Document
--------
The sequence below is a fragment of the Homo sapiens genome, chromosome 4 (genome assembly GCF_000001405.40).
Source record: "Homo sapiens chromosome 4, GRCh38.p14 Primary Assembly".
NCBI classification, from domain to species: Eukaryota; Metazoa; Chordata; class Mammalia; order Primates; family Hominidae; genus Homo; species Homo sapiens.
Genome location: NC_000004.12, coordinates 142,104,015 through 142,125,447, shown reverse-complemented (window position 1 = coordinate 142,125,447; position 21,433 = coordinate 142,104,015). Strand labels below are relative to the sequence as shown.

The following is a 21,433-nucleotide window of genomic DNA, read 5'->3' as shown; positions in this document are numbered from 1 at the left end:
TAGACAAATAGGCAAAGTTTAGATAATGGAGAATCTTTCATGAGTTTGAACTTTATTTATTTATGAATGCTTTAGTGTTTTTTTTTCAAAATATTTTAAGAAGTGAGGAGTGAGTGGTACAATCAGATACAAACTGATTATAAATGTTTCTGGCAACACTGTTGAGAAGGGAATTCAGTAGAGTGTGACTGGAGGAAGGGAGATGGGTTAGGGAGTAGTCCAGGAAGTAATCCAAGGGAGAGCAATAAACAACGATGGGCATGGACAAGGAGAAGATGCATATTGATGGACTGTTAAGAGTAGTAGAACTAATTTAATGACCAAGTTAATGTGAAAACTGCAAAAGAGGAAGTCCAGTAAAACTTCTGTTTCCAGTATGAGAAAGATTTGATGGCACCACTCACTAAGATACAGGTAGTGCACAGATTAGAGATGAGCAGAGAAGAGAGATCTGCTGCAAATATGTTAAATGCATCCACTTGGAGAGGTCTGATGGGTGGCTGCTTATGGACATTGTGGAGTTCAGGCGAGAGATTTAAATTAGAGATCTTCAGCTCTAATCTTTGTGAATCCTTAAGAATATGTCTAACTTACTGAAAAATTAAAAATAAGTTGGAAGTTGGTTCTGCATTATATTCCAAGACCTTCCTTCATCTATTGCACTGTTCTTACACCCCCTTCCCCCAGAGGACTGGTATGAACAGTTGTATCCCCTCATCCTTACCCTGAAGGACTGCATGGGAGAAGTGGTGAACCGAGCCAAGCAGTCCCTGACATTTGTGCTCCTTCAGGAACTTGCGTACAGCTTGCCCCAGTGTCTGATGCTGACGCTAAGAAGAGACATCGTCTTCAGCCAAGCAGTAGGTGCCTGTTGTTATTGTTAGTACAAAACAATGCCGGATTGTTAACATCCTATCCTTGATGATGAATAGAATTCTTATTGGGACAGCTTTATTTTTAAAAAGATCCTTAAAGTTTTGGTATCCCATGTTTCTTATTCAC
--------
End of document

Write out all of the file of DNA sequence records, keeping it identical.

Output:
The sequence below is a fragment of the Homo sapiens genome, chromosome 4 (genome assembly GCF_000001405.40).
Source record: "Homo sapiens chromosome 4, GRCh38.p14 Primary Assembly".
NCBI classification, from domain to species: Eukaryota; Metazoa; Chordata; class Mammalia; order Primates; family Hominidae; genus Homo; species Homo sapiens.
Genome location: NC_000004.12, coordinates 142,104,015 through 142,125,447, shown reverse-complemented (window position 1 = coordinate 142,125,447; position 21,433 = coordinate 142,104,015). Strand labels below are relative to the sequence as shown.

The following is a 21,433-nucleotide window of genomic DNA, read 5'->3' as shown; positions in this document are numbered from 1 at the left end:
TAGACAAATAGGCAAAGTTTAGATAATGGAGAATCTTTCATGAGTTTGAACTTTATTTATTTATGAATGCTTTAGTGTTTTTTTTTCAAAATATTTTAAGAAGTGAGGAGTGAGTGGTACAATCAGATACAAACTGATTATAAATGTTTCTGGCAACACTGTTGAGAAGGGAATTCAGTAGAGTGTGACTGGAGGAAGGGAGATGGGTTAGGGAGTAGTCCAGGAAGTAATCCAAGGGAGAGCAATAAACAACGATGGGCATGGACAAGGAGAAGATGCATATTGATGGACTGTTAAGAGTAGTAGAACTAATTTAATGACCAAGTTAATGTGAAAACTGCAAAAGAGGAAGTCCAGTAAAACTTCTGTTTCCAGTATGAGAAAGATTTGATGGCACCACTCACTAAGATACAGGTAGTGCACAGATTAGAGATGAGCAGAGAAGAGAGATCTGCTGCAAATATGTTAAATGCATCCACTTGGAGAGGTCTGATGGGTGGCTGCTTATGGACATTGTGGAGTTCAGGCGAGAGATTTAAATTAGAGATCTTCAGCTCTAATCTTTGTGAATCCTTAAGAATATGTCTAACTTACTGAAAAATTAAAAATAAGTTGGAAGTTGGTTCTGCATTATATTCCAAGACCTTCCTTCATCTATTGCACTGTTCTTACACCCCCTTCCCCCAGAGGACTGGTATGAACAGTTGTATCCCCTCATCCTTACCCTGAAGGACTGCATGGGAGAAGTGGTGAACCGAGCCAAGCAGTCCCTGACATTTGTGCTCCTTCAGGAACTTGCGTACAGCTTGCCCCAGTGTCTGATGCTGACGCTAAGAAGAGACATCGTCTTCAGCCAAGCAGTAGGTGCCTGTTGTTATTGTTAGTACAAAACAATGCCGGATTGTTAACATCCTATCCTTGATGATGAATAGAATTCTTATTGGGACAGCTTTATTTTTAAAAAGATCCTTAAAGTTTTGGTATCCCATGTTTCTTATTCAC